The controversial AR face filter, which asked users to 'smile' to break the chains, faced backlash on social media.
Snapchat released an augmented reality (AR) filter on the occasion of 'Juneteenth', and was left red-faced over accusations of racism. 'Juneteenth' is short for June the nineteenth, which is the day that slaves received emancipation in the USA. The filter asked users to ‘smile’ after which, a virtual chain appeared on the screen and broke itself.
Snap Inc. is claiming that the filter did not go through its usual review protocols, and was disabled by the company shortly after its release.
“We deeply apologise to the members of the Snapchat community, who found this 'Lens' offensive,” a company spokesperson said in an email to The Verge.
“A diverse group of Snap team members were involved in developing the concept, but a version of the 'Lens' that went live for 'Snapchatters' had not been approved through our review process. We are investigating why this mistake occurred so that we can avoid it in the future.”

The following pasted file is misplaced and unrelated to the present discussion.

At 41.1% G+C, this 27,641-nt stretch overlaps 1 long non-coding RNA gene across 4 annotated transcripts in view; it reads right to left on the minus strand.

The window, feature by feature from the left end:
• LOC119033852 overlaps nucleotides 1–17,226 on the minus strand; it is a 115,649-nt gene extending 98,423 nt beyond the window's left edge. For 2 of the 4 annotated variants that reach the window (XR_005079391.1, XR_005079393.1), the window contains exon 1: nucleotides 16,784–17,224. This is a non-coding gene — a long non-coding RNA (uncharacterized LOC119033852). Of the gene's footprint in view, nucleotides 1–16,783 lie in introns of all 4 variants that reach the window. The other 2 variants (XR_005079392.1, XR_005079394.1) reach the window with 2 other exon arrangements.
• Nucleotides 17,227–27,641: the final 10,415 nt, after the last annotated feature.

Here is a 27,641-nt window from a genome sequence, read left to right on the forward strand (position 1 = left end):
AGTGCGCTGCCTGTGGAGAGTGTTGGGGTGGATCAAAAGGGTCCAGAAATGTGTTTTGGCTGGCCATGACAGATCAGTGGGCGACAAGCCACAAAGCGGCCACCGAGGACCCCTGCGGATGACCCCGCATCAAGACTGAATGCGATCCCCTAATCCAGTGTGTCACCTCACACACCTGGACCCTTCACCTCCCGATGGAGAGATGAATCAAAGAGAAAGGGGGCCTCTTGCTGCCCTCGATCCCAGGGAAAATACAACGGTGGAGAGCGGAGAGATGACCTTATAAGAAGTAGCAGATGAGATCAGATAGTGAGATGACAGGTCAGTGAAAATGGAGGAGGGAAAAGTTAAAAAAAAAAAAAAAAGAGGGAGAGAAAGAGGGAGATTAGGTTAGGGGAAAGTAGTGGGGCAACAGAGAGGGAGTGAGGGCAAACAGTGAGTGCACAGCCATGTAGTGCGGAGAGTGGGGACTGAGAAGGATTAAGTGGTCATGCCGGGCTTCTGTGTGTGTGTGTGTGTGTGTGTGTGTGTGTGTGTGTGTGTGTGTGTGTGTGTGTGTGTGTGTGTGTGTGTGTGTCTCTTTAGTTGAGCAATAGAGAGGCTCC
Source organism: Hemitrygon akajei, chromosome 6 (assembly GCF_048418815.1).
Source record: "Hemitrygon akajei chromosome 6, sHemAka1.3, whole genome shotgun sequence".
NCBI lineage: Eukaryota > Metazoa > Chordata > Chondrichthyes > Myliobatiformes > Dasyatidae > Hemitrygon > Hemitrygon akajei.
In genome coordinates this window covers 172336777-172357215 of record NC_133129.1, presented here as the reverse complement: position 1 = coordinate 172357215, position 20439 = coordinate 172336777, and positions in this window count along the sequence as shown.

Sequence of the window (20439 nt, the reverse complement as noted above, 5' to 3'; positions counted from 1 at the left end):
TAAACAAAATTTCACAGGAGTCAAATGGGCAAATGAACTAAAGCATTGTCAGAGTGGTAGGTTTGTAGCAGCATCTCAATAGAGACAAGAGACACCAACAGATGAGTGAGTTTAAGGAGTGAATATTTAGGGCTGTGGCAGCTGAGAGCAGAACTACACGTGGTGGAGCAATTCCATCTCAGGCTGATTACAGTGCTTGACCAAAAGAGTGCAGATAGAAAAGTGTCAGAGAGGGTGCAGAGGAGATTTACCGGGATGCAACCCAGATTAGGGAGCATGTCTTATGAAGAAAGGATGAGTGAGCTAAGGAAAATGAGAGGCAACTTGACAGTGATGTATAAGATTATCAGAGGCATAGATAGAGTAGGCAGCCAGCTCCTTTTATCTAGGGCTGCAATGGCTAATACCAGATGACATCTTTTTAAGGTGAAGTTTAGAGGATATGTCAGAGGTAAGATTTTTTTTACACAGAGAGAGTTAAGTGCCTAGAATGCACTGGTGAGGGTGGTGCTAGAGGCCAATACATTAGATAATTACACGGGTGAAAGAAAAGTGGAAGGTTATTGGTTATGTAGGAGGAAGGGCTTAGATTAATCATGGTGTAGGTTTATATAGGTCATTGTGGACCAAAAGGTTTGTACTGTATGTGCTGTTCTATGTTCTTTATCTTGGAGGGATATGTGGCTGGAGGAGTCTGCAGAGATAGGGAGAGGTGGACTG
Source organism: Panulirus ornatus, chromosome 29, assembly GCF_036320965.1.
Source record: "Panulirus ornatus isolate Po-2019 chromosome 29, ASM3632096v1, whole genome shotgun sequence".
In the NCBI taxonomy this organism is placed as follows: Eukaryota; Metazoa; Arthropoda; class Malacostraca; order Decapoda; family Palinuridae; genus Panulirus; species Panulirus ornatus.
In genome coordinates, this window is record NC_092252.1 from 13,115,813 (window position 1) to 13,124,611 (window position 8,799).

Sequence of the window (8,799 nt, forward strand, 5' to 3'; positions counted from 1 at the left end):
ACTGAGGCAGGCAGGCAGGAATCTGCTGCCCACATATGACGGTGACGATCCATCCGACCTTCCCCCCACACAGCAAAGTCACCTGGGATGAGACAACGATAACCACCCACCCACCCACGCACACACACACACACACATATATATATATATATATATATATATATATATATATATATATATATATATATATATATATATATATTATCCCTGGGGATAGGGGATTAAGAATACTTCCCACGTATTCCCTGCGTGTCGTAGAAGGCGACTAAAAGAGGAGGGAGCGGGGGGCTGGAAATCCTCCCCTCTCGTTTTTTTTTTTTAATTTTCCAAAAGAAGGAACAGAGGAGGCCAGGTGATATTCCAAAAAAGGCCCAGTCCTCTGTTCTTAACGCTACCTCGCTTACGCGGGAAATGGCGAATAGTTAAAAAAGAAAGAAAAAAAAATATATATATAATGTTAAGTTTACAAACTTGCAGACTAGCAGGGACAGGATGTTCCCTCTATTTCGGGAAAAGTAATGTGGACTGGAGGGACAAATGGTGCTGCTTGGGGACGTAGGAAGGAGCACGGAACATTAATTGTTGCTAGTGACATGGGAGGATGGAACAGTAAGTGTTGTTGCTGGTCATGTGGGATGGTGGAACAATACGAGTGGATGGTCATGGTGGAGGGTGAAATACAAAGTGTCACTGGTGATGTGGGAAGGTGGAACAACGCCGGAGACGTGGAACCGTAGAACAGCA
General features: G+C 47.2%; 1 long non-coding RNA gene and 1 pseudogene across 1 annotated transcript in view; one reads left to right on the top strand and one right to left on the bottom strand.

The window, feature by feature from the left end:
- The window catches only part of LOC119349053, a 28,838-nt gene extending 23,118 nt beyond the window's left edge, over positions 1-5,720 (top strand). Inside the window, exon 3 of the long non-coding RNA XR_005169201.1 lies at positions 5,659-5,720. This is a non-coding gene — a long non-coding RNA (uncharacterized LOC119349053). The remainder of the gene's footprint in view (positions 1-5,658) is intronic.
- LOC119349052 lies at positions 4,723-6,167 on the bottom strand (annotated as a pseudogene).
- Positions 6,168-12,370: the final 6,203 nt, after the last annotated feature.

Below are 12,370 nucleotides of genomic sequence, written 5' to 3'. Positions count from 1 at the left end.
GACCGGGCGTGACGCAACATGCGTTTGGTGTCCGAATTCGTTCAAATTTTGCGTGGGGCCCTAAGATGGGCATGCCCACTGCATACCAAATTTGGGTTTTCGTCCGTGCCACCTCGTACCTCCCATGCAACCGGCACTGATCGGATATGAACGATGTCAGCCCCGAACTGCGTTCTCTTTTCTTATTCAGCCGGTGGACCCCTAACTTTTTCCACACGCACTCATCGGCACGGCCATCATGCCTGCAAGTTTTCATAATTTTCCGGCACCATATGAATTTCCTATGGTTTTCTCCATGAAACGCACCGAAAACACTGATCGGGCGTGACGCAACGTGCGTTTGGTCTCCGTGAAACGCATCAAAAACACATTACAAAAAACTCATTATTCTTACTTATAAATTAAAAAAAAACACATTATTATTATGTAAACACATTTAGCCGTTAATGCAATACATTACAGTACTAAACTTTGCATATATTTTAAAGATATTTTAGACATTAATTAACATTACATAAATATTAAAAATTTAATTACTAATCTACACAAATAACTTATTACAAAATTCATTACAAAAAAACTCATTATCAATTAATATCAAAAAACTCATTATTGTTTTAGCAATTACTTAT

The Verge report mentions that the team that is responsible for developing AR lenses for Snapchat is based out of Ukraine, and that they may not be familiar with the nuances of American culture and attitudes.
A source mentioned that Black Snapchat employees were involved in the filter’s creation, but did not see the final version of the filter – which included the chain breaking.
This isn't the first time Snap Inc. has come under fire for racist/insensitive face lenses. In 2016, Snapchat announced a lens in honour of (the late Jamaican musician) Bob Marley on April 20, and it was called out for being the digital version of Blackface - complete with dark complexion and dreadlocks.
Later that year, Snapchat was also criticised for releasing an 'Anime-inspired' lens that included 'yellow face' features, like narrow eyes, a small nose, rosy cheeks, etc. Similar to Blackface, where white actors painted their skin dark to play roles, yellow face makeup was used by a non-East Asian performer playing the role of an East Asian person.